Next-generation epidermal growth factor receptor tyrosine kinase inhibitors in epidermal growth factor receptor -mutant non-small cell lung cancer

Chee Seng Tan, Byoung Chul Cho, Ross A. Soo

Research output: Contribution to journalReview article

75 Citations (Scopus)

Abstract

Since the discovery of sensitizing EGFR mutations as a predictive marker of sensitivity to EGFR tyrosine kinase inhibitors (TKIs), the field of targeted therapy in non-small cell lung cancer (NSCLC) has been revolutionized. Patients harbouring these sensitizing mutations treated with EGFR TKI have derived significant clinical outcome when compared with standard platinum based chemotherapy doublets. However disease progression invariably occurs at a median of about 9-13 months from initiation treatment, if acquired resistance commonly due to the development of EGFR T790M mutation. A novel class of "third generation" EGFR TKIs have been developed that is sensitising and T790M mutant-specific whilst sparing WT EGFR, representing a significant breakthrough in the treatment in NSCLC patients with acquired resistance harboring these genotypes. Early phase clinical data suggest the third generation EGFR TKIs such as osimertinib, rociletinib, and HM61713 are highly efficacious and well tolerated. Another promising class of EGFR TKI such as AZD3759 has been designed to penetrate blood brain barrier to treat brain metastases and leptomeningeal disease and has showed promising responses in patients with brain metastases. Acquired resistance to third generation EGFR TKIs has been reported including EGFR C797S. Given its non-invasive nature, plasma ctDNA is being explored as a possible approach to detect T790M mutation and to also inform on novel molecular mechansims of tertiary resistance to third generation EGFR TKIs. An understanding of the mechanisms of acquired resistance to the third-generation EGFR TKIs will greatly aid in the development of the next generation of EGFR TKIs.

Original languageEnglish
Pages (from-to)59-68
Number of pages10
JournalLung Cancer
Volume93
DOIs
Publication statusPublished - 2016 Mar 1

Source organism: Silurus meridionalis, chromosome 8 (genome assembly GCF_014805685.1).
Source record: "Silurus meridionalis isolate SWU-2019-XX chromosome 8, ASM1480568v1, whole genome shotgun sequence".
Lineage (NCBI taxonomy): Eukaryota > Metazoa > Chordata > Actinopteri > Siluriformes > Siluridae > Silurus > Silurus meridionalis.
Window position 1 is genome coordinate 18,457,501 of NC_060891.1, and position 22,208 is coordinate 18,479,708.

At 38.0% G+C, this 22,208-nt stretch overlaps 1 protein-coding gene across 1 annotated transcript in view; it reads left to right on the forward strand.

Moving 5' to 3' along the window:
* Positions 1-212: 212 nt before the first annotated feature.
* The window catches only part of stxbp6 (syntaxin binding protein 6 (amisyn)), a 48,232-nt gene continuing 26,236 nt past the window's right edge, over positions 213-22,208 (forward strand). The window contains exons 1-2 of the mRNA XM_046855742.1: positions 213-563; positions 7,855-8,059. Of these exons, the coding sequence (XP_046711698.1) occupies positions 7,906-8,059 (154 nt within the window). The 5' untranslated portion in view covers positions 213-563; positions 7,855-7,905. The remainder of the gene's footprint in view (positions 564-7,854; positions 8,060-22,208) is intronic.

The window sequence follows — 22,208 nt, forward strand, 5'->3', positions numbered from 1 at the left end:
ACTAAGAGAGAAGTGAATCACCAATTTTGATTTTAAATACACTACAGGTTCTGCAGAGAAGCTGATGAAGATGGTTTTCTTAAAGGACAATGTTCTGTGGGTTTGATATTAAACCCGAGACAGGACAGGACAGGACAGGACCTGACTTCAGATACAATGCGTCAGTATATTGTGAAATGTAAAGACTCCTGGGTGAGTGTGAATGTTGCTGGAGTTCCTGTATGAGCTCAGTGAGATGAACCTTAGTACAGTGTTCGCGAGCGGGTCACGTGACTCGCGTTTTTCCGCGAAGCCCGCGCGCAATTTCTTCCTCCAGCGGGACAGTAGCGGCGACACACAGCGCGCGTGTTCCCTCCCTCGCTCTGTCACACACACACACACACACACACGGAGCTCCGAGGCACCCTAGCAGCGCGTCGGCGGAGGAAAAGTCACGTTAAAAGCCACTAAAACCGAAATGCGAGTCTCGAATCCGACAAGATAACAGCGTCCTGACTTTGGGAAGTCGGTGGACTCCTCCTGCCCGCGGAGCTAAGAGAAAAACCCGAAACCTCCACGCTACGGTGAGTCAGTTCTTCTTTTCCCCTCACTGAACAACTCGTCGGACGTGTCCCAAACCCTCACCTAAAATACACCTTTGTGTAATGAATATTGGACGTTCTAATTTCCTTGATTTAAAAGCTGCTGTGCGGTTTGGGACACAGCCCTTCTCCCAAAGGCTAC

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Epidermal Growth Factor Receptor
Non-Small Cell Lung Carcinoma
Protein-Tyrosine Kinases
Mutation
Neoplasm Metastasis
Brain
Platinum
Blood-Brain Barrier
Disease Progression
Therapeutics
Genotype
Drug Therapy

All Science Journal Classification (ASJC) codes

  • Oncology
  • Pulmonary and Respiratory Medicine
  • Cancer Research

Cite this

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abstract = "Since the discovery of sensitizing EGFR mutations as a predictive marker of sensitivity to EGFR tyrosine kinase inhibitors (TKIs), the field of targeted therapy in non-small cell lung cancer (NSCLC) has been revolutionized. Patients harbouring these sensitizing mutations treated with EGFR TKI have derived significant clinical outcome when compared with standard platinum based chemotherapy doublets. However disease progression invariably occurs at a median of about 9-13 months from initiation treatment, if acquired resistance commonly due to the development of EGFR T790M mutation. A novel class of {"}third generation{"} EGFR TKIs have been developed that is sensitising and T790M mutant-specific whilst sparing WT EGFR, representing a significant breakthrough in the treatment in NSCLC patients with acquired resistance harboring these genotypes. Early phase clinical data suggest the third generation EGFR TKIs such as osimertinib, rociletinib, and HM61713 are highly efficacious and well tolerated. Another promising class of EGFR TKI such as AZD3759 has been designed to penetrate blood brain barrier to treat brain metastases and leptomeningeal disease and has showed promising responses in patients with brain metastases. Acquired resistance to third generation EGFR TKIs has been reported including EGFR C797S. Given its non-invasive nature, plasma ctDNA is being explored as a possible approach to detect T790M mutation and to also inform on novel molecular mechansims of tertiary resistance to third generation EGFR TKIs. An understanding of the mechanisms of acquired resistance to the third-generation EGFR TKIs will greatly aid in the development of the next generation of EGFR TKIs.",
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Next-generation epidermal growth factor receptor tyrosine kinase inhibitors in epidermal growth factor receptor -mutant non-small cell lung cancer. / Tan, Chee Seng; Cho, Byoung Chul; Soo, Ross A.

In: Lung Cancer, Vol. 93, 01.03.2016, p. 59-68.

Research output: Contribution to journalReview article

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